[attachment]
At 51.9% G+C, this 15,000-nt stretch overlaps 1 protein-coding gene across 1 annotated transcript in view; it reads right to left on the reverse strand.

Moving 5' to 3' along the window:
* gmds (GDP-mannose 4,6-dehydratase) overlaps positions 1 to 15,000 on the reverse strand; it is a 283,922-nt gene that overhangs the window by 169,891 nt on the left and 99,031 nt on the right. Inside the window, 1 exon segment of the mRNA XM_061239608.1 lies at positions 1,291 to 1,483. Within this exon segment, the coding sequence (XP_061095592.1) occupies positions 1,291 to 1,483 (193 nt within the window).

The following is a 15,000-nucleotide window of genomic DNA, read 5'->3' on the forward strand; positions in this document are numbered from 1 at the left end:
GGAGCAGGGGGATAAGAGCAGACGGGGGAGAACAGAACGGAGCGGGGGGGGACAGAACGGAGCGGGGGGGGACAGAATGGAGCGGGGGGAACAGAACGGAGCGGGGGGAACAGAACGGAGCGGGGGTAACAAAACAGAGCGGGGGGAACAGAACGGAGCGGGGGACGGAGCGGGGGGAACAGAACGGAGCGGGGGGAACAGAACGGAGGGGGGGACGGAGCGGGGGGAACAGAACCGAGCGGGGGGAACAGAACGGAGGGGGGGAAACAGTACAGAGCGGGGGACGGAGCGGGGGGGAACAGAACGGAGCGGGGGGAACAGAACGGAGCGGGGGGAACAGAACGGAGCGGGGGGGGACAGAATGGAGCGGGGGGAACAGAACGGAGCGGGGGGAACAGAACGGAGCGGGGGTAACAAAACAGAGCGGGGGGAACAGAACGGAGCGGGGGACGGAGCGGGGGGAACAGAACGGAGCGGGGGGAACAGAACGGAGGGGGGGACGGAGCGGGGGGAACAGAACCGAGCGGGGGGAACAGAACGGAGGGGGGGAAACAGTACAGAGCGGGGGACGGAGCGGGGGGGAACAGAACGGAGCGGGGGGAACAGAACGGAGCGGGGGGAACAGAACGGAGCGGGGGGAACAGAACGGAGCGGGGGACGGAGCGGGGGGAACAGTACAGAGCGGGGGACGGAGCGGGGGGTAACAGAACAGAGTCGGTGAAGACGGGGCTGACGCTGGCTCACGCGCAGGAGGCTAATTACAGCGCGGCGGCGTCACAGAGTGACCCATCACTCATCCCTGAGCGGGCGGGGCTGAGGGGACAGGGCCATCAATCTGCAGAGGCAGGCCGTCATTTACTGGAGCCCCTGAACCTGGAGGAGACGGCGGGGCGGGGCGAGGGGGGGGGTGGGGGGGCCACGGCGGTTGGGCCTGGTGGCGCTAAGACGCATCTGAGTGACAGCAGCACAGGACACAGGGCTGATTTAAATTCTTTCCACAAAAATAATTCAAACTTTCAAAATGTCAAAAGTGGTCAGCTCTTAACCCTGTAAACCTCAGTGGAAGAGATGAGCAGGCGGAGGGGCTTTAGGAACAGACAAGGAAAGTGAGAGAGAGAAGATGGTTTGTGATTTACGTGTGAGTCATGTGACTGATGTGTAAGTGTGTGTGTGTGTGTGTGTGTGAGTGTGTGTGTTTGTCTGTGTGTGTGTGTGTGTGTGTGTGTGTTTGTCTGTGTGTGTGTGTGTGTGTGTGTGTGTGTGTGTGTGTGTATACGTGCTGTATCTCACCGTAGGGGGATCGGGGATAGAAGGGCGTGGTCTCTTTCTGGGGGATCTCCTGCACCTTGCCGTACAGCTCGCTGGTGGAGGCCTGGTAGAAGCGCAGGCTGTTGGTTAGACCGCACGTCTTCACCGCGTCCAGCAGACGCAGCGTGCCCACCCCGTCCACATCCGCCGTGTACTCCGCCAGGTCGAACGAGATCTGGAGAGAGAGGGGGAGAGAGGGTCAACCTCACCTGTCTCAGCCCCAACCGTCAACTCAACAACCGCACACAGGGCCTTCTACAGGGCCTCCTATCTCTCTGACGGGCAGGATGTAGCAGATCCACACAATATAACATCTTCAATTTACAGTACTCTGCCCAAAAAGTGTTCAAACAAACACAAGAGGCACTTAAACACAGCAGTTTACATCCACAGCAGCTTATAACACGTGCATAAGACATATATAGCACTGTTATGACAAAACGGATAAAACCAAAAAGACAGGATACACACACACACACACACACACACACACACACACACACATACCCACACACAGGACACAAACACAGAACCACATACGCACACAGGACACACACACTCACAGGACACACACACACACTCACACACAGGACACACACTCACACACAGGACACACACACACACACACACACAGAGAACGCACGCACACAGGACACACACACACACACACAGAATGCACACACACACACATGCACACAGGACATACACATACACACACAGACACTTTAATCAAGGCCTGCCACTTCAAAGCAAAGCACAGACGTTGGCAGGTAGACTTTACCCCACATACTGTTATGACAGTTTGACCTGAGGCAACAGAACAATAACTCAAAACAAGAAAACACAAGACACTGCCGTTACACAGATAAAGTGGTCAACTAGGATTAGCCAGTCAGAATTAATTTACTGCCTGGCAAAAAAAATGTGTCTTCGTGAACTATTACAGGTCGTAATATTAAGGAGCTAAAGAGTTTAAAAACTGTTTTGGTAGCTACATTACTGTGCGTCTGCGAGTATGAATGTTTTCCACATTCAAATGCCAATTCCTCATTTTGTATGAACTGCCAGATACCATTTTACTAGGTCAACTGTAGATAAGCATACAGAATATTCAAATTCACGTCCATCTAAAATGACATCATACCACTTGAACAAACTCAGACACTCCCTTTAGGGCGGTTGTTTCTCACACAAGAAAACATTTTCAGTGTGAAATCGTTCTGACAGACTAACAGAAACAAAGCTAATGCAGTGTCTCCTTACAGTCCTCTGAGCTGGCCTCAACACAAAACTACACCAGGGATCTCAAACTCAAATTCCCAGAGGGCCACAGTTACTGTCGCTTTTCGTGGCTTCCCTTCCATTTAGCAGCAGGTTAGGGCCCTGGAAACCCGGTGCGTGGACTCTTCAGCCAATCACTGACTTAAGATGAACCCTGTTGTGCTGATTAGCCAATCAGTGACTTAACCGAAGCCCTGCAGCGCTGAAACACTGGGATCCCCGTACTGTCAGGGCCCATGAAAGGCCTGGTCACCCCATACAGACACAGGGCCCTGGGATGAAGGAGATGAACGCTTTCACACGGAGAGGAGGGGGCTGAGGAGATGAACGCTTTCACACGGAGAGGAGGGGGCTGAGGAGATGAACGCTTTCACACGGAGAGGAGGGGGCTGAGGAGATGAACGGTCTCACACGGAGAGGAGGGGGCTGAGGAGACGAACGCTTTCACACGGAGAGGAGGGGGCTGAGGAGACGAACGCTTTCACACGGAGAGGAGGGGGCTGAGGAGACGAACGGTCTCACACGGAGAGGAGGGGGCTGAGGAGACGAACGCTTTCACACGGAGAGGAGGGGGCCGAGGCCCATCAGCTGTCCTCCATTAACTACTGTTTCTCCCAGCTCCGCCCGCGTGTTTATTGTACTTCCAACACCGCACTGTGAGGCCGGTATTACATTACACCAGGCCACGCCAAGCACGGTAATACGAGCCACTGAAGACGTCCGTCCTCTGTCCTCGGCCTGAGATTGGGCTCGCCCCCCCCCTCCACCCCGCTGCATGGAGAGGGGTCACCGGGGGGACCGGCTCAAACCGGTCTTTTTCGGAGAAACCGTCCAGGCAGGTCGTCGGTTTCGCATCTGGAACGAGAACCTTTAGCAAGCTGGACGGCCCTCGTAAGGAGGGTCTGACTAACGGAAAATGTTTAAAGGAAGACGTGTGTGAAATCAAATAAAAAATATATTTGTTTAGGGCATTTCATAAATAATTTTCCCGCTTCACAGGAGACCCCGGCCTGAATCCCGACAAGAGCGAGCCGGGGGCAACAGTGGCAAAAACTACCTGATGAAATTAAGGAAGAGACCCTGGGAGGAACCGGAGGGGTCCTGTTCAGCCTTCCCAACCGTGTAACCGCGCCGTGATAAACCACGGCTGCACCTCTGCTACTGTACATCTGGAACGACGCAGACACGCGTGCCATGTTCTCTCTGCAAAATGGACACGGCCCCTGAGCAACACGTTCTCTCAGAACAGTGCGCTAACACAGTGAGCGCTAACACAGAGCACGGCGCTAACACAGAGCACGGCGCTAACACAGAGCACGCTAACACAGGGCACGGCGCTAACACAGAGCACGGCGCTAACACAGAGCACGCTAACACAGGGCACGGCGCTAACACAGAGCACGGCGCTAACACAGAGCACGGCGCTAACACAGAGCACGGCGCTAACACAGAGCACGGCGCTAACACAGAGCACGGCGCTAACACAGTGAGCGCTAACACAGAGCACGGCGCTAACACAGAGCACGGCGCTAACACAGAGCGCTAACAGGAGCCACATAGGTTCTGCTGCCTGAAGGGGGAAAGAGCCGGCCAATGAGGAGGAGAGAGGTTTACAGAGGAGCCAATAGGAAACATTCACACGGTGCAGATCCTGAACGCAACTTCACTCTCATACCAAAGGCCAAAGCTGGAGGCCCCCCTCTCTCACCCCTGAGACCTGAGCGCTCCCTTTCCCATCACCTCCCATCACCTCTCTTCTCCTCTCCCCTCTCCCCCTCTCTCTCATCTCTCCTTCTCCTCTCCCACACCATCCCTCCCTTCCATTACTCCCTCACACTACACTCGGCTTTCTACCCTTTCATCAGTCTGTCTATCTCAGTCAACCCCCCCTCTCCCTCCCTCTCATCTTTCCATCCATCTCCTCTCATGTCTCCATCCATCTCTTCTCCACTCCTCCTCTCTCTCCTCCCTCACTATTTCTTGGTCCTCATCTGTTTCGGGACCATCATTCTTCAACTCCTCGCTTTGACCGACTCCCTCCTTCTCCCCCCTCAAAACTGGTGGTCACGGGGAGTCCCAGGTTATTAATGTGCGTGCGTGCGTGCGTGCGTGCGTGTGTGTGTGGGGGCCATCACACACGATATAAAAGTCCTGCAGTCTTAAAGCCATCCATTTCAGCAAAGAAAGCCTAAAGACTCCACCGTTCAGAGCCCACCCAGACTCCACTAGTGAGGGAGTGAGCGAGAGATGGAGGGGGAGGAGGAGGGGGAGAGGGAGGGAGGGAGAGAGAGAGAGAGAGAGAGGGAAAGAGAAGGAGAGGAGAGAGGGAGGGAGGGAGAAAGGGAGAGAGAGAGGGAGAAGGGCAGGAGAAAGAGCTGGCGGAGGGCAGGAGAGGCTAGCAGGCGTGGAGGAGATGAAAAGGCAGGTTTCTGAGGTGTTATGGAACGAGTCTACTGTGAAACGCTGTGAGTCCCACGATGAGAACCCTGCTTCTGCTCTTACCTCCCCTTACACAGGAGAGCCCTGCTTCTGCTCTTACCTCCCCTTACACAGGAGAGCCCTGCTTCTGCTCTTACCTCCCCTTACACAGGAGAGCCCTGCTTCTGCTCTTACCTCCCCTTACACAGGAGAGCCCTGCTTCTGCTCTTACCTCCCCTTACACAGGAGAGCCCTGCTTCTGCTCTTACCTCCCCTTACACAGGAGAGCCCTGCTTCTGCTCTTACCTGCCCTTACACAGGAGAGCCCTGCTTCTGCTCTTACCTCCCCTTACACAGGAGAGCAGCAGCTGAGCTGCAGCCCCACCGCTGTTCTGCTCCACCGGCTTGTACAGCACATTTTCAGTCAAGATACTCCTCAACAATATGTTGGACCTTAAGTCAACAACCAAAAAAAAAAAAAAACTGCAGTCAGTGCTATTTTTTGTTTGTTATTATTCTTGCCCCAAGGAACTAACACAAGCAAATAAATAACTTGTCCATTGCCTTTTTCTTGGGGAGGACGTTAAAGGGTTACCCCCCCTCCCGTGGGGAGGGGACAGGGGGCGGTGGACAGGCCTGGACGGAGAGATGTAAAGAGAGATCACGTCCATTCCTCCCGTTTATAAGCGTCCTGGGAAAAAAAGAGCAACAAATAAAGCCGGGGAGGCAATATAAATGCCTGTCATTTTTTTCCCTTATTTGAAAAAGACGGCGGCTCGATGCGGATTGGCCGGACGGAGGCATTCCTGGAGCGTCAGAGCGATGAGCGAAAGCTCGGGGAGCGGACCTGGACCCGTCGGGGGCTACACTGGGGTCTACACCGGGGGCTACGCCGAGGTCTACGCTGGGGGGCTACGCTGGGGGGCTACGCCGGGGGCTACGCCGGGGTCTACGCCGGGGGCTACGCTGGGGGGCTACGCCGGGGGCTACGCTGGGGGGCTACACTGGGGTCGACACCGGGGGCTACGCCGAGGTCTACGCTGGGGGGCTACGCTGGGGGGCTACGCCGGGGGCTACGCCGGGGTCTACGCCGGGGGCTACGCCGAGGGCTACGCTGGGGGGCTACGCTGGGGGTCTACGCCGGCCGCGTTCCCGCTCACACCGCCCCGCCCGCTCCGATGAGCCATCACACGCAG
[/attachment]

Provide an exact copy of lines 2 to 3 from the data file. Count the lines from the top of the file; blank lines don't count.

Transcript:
Moving 5' to 3' along the window:
* gmds (GDP-mannose 4,6-dehydratase) overlaps positions 1 to 15,000 on the reverse strand; it is a 283,922-nt gene that overhangs the window by 169,891 nt on the left and 99,031 nt on the right. Inside the window, 1 exon segment of the mRNA XM_061239608.1 lies at positions 1,291 to 1,483. Within this exon segment, the coding sequence (XP_061095592.1) occupies positions 1,291 to 1,483 (193 nt within the window).